Kane County considers $40 dog fee

  • Lou Rog finishes a walk with her retriever mix, Bear, last month at the Fox River Bluff West Forest Preserve in St. Charles Township. Fox River Bluff West is one of three off-leash facilities in county forest preserves.

      Lou Rog finishes a walk with her retriever mix, Bear, last month at the Fox River Bluff West Forest Preserve in St. Charles Township. Fox River Bluff West is one of three off-leash facilities in county forest preserves. John Starks | Staff Photographer

  • Jack Otis of Geneva and Abby, a golden retriever, enjoy the surroundings at Fox River Bluff West Forest Preserve.

      Jack Otis of Geneva and Abby, a golden retriever, enjoy the surroundings at Fox River Bluff West Forest Preserve. Rick West | Staff Photographer, 2008

  • Heather Chilo of South Elgin enjoys the warm spring weather with her dogs Dauber and Payton as they walk in the Fox River Bluff West Forest Preserve in St. Charles Township.

      Heather Chilo of South Elgin enjoys the warm spring weather with her dogs Dauber and Payton as they walk in the Fox River Bluff West Forest Preserve in St. Charles Township. BRIAN HILL | Staff Photographer, 2009

 
 
Updated 4/7/2011 7:11 PM

There are too many dog owners from outside Kane County bringing their pets to local forest preserve dog parks and not cleaning up after them, according to Kane County Forest Preserve officials. Now all dog owners might pay for that breach of pet etiquette.

Officials announced plans Thursday to charge Kane County residents $40 per dog per year for a permit to walk dogs in any of the three off-leash dog park facilities in the preserves. Owners would have to wear the permits around their necks as they walk their dogs.

                                                                                                                                                                                                                       
 

Non-county residents would pay $80 for a permit, and senior citizens would pay $25. Additional dogs brought to the parks would require the payment of additional, smaller fees.

The off-leash forest preserve parks are at Fox River Bluff West in St. Charles Township, Schweitzer Woods in Dundee Township and Aurora West.

Officials expect the permits would net about $80,000 a year in new income. The cost of implementing the permit program, including having plastic bags for owners to pick up after their dogs in all three parks, is about $20,000 a year.

But some of the biggest dog lovers on the forest preserve commission say they aren't fans of the idea.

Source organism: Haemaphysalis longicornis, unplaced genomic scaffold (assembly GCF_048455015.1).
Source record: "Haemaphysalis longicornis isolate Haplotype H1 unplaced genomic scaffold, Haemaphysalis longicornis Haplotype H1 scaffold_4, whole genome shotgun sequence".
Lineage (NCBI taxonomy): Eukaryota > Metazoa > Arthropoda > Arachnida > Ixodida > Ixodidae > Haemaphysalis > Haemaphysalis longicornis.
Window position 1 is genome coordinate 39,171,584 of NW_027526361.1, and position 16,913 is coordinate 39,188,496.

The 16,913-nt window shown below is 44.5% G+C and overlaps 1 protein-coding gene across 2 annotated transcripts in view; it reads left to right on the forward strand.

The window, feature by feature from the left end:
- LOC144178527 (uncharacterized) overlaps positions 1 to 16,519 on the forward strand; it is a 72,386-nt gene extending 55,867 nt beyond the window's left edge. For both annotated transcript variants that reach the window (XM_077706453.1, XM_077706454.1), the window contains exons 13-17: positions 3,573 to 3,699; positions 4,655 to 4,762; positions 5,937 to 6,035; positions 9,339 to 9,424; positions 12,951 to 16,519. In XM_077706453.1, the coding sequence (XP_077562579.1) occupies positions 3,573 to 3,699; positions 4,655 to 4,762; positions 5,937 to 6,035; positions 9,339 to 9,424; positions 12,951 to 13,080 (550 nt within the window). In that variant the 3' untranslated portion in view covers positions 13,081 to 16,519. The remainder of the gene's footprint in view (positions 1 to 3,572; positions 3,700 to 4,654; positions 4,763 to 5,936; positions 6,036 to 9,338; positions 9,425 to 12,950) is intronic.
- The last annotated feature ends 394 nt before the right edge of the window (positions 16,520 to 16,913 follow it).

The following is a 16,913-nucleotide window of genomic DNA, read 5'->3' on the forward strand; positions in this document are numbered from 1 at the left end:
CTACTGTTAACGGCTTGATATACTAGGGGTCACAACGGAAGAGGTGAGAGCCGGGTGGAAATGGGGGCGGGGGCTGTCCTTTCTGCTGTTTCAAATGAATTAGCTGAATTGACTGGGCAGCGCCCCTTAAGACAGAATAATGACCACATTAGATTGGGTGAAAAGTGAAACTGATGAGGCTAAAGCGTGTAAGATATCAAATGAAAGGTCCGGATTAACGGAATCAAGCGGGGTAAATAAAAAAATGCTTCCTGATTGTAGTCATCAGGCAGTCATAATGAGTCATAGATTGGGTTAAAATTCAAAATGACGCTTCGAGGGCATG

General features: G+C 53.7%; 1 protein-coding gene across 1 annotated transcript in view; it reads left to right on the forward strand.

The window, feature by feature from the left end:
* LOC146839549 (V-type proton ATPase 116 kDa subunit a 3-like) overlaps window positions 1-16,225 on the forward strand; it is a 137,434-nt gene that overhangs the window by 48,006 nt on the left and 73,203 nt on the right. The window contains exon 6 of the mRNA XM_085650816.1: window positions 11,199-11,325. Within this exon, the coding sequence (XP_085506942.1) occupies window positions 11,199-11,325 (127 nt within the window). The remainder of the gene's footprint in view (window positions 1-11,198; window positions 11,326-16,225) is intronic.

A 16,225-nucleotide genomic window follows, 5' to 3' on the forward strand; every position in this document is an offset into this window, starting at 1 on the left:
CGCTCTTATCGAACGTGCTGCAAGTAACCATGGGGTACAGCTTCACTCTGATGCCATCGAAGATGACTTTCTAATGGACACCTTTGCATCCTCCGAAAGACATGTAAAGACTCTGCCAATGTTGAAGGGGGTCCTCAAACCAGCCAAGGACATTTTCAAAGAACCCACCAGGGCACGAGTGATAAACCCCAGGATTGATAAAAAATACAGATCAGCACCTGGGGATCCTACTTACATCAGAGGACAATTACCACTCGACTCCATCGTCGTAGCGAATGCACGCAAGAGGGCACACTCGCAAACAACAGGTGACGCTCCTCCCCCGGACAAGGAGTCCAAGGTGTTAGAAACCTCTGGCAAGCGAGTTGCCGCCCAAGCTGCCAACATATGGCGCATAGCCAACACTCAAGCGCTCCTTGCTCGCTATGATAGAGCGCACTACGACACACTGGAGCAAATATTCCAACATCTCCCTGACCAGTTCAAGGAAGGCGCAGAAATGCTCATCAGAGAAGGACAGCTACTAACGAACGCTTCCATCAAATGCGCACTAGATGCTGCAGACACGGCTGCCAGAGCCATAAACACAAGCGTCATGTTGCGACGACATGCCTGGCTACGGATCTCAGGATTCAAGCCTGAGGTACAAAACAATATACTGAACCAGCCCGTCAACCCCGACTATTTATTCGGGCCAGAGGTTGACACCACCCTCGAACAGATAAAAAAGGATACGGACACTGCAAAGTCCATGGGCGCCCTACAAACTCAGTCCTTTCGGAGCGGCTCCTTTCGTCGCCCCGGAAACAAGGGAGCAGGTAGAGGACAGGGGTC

Commissioner Deb Allan frequents the Schweitzer dog park and said now isn't the time to charge people to walk their dogs on property their taxes paid for.

"You do have those people who don't clean up after themselves," Allan said. "They don't have mothers. I don't know what else to say about that. But you also have people who go around the parks and pick up the dog poop for those who don't do it."

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Allan said charging $40 for a permit may result in people simply not using the dog parks anymore.

"Let's try and hold off on this thing because it's just gouging the taxpayer," Allan said.

Commissioner Mike Kenyon agreed, saying the timing of the plan is bad because taxpayers just approved a $30 million tax increase.

"I can see the headlines now," Kenyon said. "'Forest preserve receives $30 million bond referendum, but it's not enough.' They want $40 per dog. I bet had people known we were going to do this you wouldn't have gotten the tax increase to pass. People don't want to pay $40 to walk a dog."

But the county staff and other commissioners said the permits represent the cost of keeping the park sanitary and beautiful as well as limit the use of the preserves by non-county residents who don't pay to support the facilities through their taxes. Other counties and municipalities with dog parks charge anywhere from $25 to $60 for a resident permit and $50 to $180 for a nonresident permit.

"I meet people from Schaumburg and Palatine in the dog park all the time," Commissioner Jackie Tredup said. "I have to tell you in the summer it gets pretty nasty out there from people who don't pick up after their dog."

Commissioners decided to continue deliberations of the idea at a later meeting, including the potential for lowering the permit fee to a price that only covers the costs of the program.